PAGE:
DUTY OF FULL AND FRANK DISCLOSURE: APPLIES TO APPLICATIONS MADE ON SHORT NOTICE
The “new year resolution” I recommended for litigators this year was to be very careful when making without notice applications. A failure to make full and frank disclosure has proven to be financially and professionally disastrous for some litigants (and their lawyers). In Cooke -v- Parker 04/05/2017 Her Honour Judge Walden-Smith (sitting in the High Court) made it clear that these principles apply to applications made on short notice.
The parties were shareholders in a company that had become deadlocked, they were also a married couple whose relationship had broken down. The petitioner applied to appoint a receiver. That application was made giving the respondent 1/4 of an hour notice. It was adjourned initially and heard when the respondent had one day’s notice. Receivers were appointed.
The respondent sought to set aside the appointment of the receivers. He complained that, prior to their appointment, the petitioner had been in detailed discussions with the receivers about who was to run the company and that the petitioner was to be appointed general manager.
- There was a duty of full and frank disclosure at the application.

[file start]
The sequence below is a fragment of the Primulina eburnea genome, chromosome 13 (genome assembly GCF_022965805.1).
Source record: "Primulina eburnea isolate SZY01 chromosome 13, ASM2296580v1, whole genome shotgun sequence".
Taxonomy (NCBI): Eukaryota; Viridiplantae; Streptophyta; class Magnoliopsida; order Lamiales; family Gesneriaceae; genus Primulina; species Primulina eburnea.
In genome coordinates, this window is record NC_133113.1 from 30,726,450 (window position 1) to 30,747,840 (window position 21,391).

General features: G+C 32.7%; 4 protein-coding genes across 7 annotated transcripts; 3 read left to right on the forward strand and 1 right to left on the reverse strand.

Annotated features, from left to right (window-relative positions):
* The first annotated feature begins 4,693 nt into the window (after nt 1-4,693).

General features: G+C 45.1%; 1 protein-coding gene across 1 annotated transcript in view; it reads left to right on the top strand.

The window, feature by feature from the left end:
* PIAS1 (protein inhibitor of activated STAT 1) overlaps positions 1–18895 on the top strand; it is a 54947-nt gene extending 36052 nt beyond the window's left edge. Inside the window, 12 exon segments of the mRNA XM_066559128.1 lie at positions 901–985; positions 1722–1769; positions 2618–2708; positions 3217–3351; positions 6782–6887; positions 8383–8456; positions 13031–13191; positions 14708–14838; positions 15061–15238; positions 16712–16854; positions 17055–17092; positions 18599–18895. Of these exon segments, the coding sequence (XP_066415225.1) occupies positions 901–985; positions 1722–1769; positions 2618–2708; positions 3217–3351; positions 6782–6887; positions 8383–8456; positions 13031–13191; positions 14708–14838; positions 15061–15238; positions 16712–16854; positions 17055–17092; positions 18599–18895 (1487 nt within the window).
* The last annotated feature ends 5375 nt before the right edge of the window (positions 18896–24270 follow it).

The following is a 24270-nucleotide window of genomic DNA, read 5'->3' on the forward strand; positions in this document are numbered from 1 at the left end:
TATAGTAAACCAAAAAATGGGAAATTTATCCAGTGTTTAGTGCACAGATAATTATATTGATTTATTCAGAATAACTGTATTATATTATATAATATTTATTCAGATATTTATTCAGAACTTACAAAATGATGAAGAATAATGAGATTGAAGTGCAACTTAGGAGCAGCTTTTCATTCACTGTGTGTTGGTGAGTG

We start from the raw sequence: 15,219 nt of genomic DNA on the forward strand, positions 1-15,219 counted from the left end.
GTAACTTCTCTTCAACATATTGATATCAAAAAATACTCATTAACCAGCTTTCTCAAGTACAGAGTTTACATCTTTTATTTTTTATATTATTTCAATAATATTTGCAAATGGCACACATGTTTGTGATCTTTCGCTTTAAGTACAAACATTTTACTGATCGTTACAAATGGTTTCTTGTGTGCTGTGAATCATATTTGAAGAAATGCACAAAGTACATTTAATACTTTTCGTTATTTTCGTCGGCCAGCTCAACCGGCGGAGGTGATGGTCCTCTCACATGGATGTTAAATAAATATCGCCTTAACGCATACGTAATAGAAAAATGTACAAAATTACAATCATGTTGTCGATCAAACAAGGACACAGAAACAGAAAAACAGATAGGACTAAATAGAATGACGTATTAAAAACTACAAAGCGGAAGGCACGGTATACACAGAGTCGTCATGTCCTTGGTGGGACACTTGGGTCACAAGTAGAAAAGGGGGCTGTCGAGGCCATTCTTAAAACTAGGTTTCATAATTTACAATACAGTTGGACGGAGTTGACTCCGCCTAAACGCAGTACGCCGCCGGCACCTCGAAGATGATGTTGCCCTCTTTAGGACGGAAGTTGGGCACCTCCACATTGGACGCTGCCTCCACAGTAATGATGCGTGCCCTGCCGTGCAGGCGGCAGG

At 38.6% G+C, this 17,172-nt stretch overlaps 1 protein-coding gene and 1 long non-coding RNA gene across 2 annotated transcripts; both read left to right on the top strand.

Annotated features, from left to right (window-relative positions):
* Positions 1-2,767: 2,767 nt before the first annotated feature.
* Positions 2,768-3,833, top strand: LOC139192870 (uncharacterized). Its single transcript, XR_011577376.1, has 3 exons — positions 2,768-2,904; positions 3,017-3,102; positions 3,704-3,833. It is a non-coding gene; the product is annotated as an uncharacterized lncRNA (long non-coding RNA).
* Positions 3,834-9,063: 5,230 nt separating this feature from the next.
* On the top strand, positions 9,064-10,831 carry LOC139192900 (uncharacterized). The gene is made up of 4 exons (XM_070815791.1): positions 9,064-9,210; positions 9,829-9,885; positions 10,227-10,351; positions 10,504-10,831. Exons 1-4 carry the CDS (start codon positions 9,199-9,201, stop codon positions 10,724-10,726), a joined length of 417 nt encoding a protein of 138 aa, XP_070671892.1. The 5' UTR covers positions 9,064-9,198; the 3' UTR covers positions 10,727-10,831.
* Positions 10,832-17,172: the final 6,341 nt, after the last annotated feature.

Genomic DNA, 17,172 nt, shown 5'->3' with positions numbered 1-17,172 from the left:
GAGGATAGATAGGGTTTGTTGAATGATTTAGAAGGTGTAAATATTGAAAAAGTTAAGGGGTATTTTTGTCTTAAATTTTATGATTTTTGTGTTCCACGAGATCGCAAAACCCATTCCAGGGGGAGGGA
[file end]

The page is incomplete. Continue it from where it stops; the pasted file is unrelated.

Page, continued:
- This duty was not fulfilled by the petitioner and her representatives.
The duty was to “act in the utmost good faith and disclose to the court all matters which are material to take account by the court in deciding whether to grant the application without notice, that includes presenting the court any facts that the court should be aware of in reaching its decision.”
- At the initial hearing the appointment of the receivers was being represented to the court as an opportunity to hold the ring between the warring parties. The fact that there had been discussions and agreement that one of those parties would be appointed general manager should have been disclosed to the court on the application.
The judge held that the only appropriate course of action was to replace the receivers with alternative receivers.
- The duty of full disclosure on without notice applications: another example of problems occurring.
- Obtain an injunction: pay tens of millions in compensation: another warning lesson.
- Football, sex, injunctions and material non-disclosure.
- The duty of full and frank disclosure on without notice applications.
- The duty of full and frank disclosure: a case in point.
- Freezing Orders and the duties owed on ex parte applications: nuclear weapons that can blow up in your face. (There are useful links to other articles on this subject in that post).
- Without notice applications for freezing orders: the dangers abound: Greenwich case contains some timely lessons
- Solicitor found to have deliberately misled the court: Boreh -v- Djibouti